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“Bite-Size Bits of Local, National, and Global History”
Chesapeake, Virginia — The American South (Mid-Atlantic)
 

Bridging the Past with the Present

Great Bridge Battlefield & Waterways Park and Visitor Center

 
 
Bridging the Past with the Present Marker image. Click for full size.
By Bernard Fisher, October 28, 2011
1. Bridging the Past with the Present Marker
Inscription.
1600s: Woodlands, Marshes and the Great Bridge
The rich forests and fields south of the Elizabeth River and in northeastern North Carolina gave the early settlers in the late 1600s bountiful yields of shingles, naval stores, lumber, grain and tobacco. Supplies traveled across a series of causeways (roads) and bridges north to market.

1700s: From Colony to Nation
The Great Road was the route over which much needed supplies traveled from North Carolina to Great Bridge to be shipped to Norfolk. The patriot victory in the Battle of Great Bridge, December 9, 1775, secured the route for the colonists, drove the British out of Norfolk and empowered Virginia to be a major supplier of food and naval stores for the American forces throughout the Revolution.

1800s: Early America
After the Revolutionary War, a quicker water passage was needed for commerce. The hand-dug Dismal Swamp Canal, opened to flat boats in 1805, later proved too shallow for the steam engines of the mid 1800s. Cut through the wilderness of cypress swamps by steam dredges, the Albemarle and Chesapeake Canal was completed in 1859. This canal cut the battlefield in two.

1900s: Crops, Commerce, and Industry
With improved transportation, this area became a major supplier of truck farming products.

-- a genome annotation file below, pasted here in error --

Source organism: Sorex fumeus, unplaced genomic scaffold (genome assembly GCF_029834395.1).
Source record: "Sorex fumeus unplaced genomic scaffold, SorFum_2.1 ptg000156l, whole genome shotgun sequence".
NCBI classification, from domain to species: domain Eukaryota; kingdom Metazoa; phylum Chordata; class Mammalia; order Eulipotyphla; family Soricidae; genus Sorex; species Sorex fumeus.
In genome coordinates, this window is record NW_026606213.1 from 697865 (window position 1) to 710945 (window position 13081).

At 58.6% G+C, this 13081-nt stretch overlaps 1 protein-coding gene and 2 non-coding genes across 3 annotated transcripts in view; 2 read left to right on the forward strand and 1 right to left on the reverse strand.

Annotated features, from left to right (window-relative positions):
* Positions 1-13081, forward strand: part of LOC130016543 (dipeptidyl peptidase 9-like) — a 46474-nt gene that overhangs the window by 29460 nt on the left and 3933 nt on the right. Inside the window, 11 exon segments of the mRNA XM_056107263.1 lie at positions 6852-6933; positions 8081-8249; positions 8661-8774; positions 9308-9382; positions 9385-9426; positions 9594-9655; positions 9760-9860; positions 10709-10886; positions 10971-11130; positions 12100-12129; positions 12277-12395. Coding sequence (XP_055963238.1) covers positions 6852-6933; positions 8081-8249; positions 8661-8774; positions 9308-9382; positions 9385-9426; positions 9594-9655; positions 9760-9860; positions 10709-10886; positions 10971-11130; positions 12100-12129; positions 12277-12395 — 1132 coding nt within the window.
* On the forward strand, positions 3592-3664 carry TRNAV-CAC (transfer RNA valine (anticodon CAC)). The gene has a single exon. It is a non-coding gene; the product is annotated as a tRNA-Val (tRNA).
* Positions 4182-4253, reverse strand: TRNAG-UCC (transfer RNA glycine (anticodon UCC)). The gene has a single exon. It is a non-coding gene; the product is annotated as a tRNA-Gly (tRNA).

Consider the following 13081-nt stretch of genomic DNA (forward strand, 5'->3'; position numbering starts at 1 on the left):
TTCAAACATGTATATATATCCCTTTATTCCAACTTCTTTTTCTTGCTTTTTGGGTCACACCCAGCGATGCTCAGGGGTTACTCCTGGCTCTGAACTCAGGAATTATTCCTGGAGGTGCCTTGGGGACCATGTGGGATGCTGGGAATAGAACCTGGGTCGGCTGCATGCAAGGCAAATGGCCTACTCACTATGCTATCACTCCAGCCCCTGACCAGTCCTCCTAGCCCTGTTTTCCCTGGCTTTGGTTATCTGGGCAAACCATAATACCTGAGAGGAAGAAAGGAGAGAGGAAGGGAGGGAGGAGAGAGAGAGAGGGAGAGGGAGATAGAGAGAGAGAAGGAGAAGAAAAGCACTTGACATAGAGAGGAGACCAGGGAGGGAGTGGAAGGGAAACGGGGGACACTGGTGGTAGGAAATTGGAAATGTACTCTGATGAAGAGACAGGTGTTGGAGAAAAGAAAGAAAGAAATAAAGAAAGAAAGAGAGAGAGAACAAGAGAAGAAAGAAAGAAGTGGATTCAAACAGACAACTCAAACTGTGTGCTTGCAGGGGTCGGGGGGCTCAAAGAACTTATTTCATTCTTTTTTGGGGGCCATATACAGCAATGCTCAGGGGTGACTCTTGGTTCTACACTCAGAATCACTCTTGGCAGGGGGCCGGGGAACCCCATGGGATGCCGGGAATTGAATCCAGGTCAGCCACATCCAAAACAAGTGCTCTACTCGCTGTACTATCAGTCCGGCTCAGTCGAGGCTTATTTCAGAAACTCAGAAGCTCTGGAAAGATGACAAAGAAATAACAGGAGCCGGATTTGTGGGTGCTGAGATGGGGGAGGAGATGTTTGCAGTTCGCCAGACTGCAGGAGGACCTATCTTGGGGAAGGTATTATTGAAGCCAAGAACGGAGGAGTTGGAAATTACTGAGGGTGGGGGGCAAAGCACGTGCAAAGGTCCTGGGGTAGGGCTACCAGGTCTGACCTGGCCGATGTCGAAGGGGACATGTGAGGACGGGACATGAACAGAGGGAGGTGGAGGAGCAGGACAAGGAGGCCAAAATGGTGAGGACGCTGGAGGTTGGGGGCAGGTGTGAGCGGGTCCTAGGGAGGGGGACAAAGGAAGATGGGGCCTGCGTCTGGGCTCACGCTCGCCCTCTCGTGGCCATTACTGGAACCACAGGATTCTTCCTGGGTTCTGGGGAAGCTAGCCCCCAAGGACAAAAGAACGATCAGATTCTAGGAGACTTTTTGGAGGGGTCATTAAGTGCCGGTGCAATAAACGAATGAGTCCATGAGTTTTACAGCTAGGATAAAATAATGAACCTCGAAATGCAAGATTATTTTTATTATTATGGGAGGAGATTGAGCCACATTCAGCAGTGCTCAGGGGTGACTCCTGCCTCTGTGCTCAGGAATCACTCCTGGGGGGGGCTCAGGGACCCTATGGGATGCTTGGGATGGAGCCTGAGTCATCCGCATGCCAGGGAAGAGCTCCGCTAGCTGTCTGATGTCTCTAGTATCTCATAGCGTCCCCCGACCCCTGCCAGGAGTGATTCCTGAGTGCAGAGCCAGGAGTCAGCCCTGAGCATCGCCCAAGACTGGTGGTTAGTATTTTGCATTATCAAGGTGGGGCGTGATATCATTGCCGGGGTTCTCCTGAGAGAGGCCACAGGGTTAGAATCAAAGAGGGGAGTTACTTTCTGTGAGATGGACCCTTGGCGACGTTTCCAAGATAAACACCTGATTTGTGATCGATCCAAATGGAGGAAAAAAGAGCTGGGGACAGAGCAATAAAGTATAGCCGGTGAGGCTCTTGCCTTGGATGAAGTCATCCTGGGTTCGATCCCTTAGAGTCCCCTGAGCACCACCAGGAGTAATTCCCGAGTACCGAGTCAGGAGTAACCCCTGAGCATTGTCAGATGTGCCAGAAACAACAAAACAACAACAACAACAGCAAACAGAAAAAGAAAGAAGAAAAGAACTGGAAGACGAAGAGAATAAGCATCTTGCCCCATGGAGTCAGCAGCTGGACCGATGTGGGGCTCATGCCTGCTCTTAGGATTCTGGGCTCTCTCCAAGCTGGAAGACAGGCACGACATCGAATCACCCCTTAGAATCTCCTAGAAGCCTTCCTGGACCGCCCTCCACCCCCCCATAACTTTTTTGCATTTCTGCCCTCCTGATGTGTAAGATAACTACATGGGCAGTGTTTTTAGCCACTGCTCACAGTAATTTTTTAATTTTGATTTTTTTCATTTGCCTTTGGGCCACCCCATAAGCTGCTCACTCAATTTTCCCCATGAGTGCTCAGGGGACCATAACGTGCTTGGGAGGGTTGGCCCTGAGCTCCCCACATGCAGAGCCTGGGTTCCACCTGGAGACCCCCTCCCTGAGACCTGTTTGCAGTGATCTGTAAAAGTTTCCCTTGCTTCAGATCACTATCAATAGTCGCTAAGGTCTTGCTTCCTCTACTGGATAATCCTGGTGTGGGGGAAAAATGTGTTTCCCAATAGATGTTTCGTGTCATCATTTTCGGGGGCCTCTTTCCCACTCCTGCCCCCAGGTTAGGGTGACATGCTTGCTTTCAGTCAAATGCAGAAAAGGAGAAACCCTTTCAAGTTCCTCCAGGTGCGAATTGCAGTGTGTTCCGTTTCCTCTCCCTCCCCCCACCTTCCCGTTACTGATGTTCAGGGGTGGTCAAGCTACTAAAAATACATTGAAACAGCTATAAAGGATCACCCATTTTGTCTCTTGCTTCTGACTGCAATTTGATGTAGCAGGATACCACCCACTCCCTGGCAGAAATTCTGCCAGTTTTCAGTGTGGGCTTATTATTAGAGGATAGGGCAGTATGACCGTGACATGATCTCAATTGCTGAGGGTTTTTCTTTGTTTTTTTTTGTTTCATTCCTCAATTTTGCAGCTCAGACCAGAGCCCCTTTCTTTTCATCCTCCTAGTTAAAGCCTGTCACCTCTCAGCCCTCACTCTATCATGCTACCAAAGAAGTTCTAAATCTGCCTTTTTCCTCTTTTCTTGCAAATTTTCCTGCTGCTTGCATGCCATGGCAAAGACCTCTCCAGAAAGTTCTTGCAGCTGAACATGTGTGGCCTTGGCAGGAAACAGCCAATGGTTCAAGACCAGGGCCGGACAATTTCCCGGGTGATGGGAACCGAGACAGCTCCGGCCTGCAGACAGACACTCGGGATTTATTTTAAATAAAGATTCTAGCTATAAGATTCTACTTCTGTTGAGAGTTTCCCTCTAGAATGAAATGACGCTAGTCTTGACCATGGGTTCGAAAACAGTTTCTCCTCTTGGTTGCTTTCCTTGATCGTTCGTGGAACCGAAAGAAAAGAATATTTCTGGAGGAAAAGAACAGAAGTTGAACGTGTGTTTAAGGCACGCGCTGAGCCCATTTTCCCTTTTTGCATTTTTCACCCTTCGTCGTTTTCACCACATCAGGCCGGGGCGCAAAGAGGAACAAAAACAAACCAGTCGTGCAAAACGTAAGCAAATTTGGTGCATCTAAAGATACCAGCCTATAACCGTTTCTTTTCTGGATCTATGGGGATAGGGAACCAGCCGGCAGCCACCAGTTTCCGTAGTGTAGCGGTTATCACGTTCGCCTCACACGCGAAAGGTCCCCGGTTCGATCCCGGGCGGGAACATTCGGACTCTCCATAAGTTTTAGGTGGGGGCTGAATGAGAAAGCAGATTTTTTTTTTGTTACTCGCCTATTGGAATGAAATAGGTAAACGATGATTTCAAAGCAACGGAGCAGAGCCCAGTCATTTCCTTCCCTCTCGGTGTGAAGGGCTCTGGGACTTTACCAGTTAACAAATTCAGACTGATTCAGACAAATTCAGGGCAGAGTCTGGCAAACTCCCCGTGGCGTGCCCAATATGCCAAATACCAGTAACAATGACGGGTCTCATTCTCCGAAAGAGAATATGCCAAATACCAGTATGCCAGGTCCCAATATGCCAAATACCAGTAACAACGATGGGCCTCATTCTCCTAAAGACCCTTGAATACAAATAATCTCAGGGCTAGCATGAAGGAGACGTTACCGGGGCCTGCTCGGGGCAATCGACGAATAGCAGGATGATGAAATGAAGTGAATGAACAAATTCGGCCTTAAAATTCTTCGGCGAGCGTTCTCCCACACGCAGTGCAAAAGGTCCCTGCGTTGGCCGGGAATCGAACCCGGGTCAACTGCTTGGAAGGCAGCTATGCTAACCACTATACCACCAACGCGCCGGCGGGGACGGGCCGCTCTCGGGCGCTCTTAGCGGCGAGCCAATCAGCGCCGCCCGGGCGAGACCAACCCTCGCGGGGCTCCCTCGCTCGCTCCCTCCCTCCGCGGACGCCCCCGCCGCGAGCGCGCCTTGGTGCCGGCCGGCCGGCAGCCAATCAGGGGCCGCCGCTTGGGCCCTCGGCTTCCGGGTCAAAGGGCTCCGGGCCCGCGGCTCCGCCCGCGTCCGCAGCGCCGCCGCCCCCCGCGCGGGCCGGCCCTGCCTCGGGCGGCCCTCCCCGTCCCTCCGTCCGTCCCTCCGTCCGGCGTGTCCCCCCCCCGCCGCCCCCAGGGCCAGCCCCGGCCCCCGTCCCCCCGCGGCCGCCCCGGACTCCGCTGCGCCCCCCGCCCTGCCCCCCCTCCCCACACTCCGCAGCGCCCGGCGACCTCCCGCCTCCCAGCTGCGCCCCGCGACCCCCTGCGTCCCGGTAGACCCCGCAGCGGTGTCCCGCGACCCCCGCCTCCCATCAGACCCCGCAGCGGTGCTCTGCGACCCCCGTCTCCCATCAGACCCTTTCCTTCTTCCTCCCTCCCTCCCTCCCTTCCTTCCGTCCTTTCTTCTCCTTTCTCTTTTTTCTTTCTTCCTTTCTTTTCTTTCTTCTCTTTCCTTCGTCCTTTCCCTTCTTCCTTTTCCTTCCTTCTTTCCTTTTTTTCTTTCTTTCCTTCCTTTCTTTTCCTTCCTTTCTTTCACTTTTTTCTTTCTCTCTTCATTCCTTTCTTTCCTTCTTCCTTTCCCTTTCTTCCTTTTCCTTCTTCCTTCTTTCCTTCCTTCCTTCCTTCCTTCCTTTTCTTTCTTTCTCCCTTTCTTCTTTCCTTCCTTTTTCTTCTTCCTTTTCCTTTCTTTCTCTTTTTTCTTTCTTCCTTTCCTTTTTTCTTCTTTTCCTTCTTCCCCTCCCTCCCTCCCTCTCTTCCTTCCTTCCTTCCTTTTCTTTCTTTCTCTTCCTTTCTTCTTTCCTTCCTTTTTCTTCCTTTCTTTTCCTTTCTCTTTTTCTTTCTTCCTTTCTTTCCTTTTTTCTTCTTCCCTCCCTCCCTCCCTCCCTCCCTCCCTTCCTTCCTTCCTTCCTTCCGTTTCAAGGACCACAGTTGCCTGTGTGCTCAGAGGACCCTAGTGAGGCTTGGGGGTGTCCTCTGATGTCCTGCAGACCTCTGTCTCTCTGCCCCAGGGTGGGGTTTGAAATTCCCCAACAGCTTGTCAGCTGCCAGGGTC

Great Bridge Battlefield & Waterways Park and Visitor Center Markers image. Click for full size.
By Bernard Fisher, October 28, 2011
2. Great Bridge Battlefield & Waterways Park and Visitor Center Markers
World War I established Norfolk and Portsmouth as major naval ports, bringing expansion to both cities and their surrounding counties. Those changes paled by the further expansion of military bases in World War II.

Today: Commerce and Recreation
The canals continue to provide an inland water route north and south. Commercial vessels and pleasure craft use the canal, and the village of Great Bridge is a modern center of activity that still carries traces of its rise from the tidal marshes of the 1600s.
 
Erected by Chesapeake Bay Gateways Network.
 
Location. 36° 43.429′ N, 76° 14.791′ W. Marker is in Chesapeake, Virginia. Marker can be reached from Locks Road 0.6 miles west of North Battlefield Boulevard (Virginia Route 168), on the left when traveling west. Touch for map. Located in Great Bridge Lock Park. Marker is in this post office area: Chesapeake VA 23320, United States of America.
 
Other nearby markers. At least 8 other markers are within walking distance of this marker. Welcome (here, next to this marker); The Battle of Great Bridge (here, next to this marker); What is a Lock? (within shouting distance of this marker); Why Build a Canal Here? (within shouting distance of this
View at the Great Bridge image. Click for full size.
By Benson John Lossing (Harper & Brothers), 1850
3. View at the Great Bridge
marker); The Iron Titans Tame the Marsh? (within shouting distance of this marker); Liquid Highways (within shouting distance of this marker); Village of Great Bridge (about 400 feet away, measured in a direct line); Under Two Flags (approx. 0.4 miles away). Touch for a list and map of all markers in Chesapeake.
 
More about this marker. On the top left is a drawing of the "The Great Bridge". On the upper right is a sketch of "A lumber barge on the Dismal Swamp Canal. Harper’s Weekly, 1873". On the lower center is a photo with the caption, "In 1932, Great Bridge Lock was rebuilt. The gates being installed in this picture are still in use today. Picture from the Livius Old collection". On the lower right is a photo of "Great Bridge bridge in 2006".
 
Also see . . .
1. Great Bridge Battlefield & Waterways History Foundation. (Submitted on October 30, 2011, by Bernard Fisher of Mechanicsville, Virginia.)
2. Albemarle & Chesapeake Canal Historic District (pdf file). National Register of Historic Places (Submitted on October 30, 2011, by Bernard Fisher of Mechanicsville, Virginia.) 
 
Categories. Industry & CommerceWar, US RevolutionaryWaterways & Vessels
 
 
Credits. This page was last revised on June 16, 2016. This page originally submitted on October 30, 2011, by Bernard Fisher of Mechanicsville, Virginia. This page has been viewed 522 times since then and 30 times this year. Photos:   1, 2, 3. submitted on October 30, 2011, by Bernard Fisher of Mechanicsville, Virginia.
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